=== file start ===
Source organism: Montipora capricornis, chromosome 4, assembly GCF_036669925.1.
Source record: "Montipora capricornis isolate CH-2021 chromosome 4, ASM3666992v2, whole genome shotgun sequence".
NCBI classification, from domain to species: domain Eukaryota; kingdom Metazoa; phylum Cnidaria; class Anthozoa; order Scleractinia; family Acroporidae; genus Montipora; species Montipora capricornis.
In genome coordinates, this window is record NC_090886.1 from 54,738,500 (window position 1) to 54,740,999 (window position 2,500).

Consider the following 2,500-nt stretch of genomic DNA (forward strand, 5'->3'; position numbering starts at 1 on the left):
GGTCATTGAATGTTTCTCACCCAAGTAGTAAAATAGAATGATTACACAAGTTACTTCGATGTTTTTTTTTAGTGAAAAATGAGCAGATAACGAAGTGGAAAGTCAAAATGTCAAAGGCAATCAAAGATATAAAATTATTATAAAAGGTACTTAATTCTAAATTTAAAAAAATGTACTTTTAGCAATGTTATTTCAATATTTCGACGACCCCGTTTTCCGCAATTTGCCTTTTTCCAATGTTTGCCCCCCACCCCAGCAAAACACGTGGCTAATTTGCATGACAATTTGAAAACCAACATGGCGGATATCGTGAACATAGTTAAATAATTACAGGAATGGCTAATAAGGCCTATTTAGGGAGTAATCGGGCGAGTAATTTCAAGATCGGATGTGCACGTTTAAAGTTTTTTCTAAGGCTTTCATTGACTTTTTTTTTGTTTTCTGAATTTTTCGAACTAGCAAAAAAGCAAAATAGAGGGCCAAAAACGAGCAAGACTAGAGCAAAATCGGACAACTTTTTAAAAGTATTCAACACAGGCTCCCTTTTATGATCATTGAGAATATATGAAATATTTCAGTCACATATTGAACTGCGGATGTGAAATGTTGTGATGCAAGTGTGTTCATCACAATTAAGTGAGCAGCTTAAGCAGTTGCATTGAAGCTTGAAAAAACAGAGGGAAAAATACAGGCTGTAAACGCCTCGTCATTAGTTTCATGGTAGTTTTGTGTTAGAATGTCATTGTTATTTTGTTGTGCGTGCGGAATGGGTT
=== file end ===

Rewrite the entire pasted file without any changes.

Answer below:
Source organism: Montipora capricornis, chromosome 4, assembly GCF_036669925.1.
Source record: "Montipora capricornis isolate CH-2021 chromosome 4, ASM3666992v2, whole genome shotgun sequence".
NCBI classification, from domain to species: domain Eukaryota; kingdom Metazoa; phylum Cnidaria; class Anthozoa; order Scleractinia; family Acroporidae; genus Montipora; species Montipora capricornis.
In genome coordinates, this window is record NC_090886.1 from 54,738,500 (window position 1) to 54,740,999 (window position 2,500).

Consider the following 2,500-nt stretch of genomic DNA (forward strand, 5'->3'; position numbering starts at 1 on the left):
GGTCATTGAATGTTTCTCACCCAAGTAGTAAAATAGAATGATTACACAAGTTACTTCGATGTTTTTTTTTAGTGAAAAATGAGCAGATAACGAAGTGGAAAGTCAAAATGTCAAAGGCAATCAAAGATATAAAATTATTATAAAAGGTACTTAATTCTAAATTTAAAAAAATGTACTTTTAGCAATGTTATTTCAATATTTCGACGACCCCGTTTTCCGCAATTTGCCTTTTTCCAATGTTTGCCCCCCACCCCAGCAAAACACGTGGCTAATTTGCATGACAATTTGAAAACCAACATGGCGGATATCGTGAACATAGTTAAATAATTACAGGAATGGCTAATAAGGCCTATTTAGGGAGTAATCGGGCGAGTAATTTCAAGATCGGATGTGCACGTTTAAAGTTTTTTCTAAGGCTTTCATTGACTTTTTTTTTGTTTTCTGAATTTTTCGAACTAGCAAAAAAGCAAAATAGAGGGCCAAAAACGAGCAAGACTAGAGCAAAATCGGACAACTTTTTAAAAGTATTCAACACAGGCTCCCTTTTATGATCATTGAGAATATATGAAATATTTCAGTCACATATTGAACTGCGGATGTGAAATGTTGTGATGCAAGTGTGTTCATCACAATTAAGTGAGCAGCTTAAGCAGTTGCATTGAAGCTTGAAAAAACAGAGGGAAAAATACAGGCTGTAAACGCCTCGTCATTAGTTTCATGGTAGTTTTGTGTTAGAATGTCATTGTTATTTTGTTGTGCGTGCGGAATGGGTT